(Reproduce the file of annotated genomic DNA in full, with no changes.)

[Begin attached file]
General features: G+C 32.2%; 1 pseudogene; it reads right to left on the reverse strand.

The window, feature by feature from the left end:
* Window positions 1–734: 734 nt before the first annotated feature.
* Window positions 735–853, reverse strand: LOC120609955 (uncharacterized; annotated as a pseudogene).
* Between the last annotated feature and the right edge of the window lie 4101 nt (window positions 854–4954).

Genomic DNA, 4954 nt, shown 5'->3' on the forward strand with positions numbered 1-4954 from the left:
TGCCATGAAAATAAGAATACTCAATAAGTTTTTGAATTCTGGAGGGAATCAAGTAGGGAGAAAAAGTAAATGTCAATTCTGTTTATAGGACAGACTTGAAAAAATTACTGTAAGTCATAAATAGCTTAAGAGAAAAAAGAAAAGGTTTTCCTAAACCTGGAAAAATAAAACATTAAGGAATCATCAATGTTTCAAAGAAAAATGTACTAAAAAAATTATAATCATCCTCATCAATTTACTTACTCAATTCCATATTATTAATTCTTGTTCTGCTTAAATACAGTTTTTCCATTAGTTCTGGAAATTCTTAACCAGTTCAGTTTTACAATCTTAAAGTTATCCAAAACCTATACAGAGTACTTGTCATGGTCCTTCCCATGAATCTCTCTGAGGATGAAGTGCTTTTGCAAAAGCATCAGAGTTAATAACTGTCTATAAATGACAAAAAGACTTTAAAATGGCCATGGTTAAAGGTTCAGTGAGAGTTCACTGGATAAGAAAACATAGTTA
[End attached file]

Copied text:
General features: G+C 32.2%; 1 pseudogene; it reads right to left on the reverse strand.

The window, feature by feature from the left end:
* Window positions 1–734: 734 nt before the first annotated feature.
* Window positions 735–853, reverse strand: LOC120609955 (uncharacterized; annotated as a pseudogene).
* Between the last annotated feature and the right edge of the window lie 4101 nt (window positions 854–4954).

Genomic DNA, 4954 nt, shown 5'->3' on the forward strand with positions numbered 1-4954 from the left:
TGCCATGAAAATAAGAATACTCAATAAGTTTTTGAATTCTGGAGGGAATCAAGTAGGGAGAAAAAGTAAATGTCAATTCTGTTTATAGGACAGACTTGAAAAAATTACTGTAAGTCATAAATAGCTTAAGAGAAAAAAGAAAAGGTTTTCCTAAACCTGGAAAAATAAAACATTAAGGAATCATCAATGTTTCAAAGAAAAATGTACTAAAAAAATTATAATCATCCTCATCAATTTACTTACTCAATTCCATATTATTAATTCTTGTTCTGCTTAAATACAGTTTTTCCATTAGTTCTGGAAATTCTTAACCAGTTCAGTTTTACAATCTTAAAGTTATCCAAAACCTATACAGAGTACTTGTCATGGTCCTTCCCATGAATCTCTCTGAGGATGAAGTGCTTTTGCAAAAGCATCAGAGTTAATAACTGTCTATAAATGACAAAAAGACTTTAAAATGGCCATGGTTAAAGGTTCAGTGAGAGTTCACTGGATAAGAAAACATAGTTA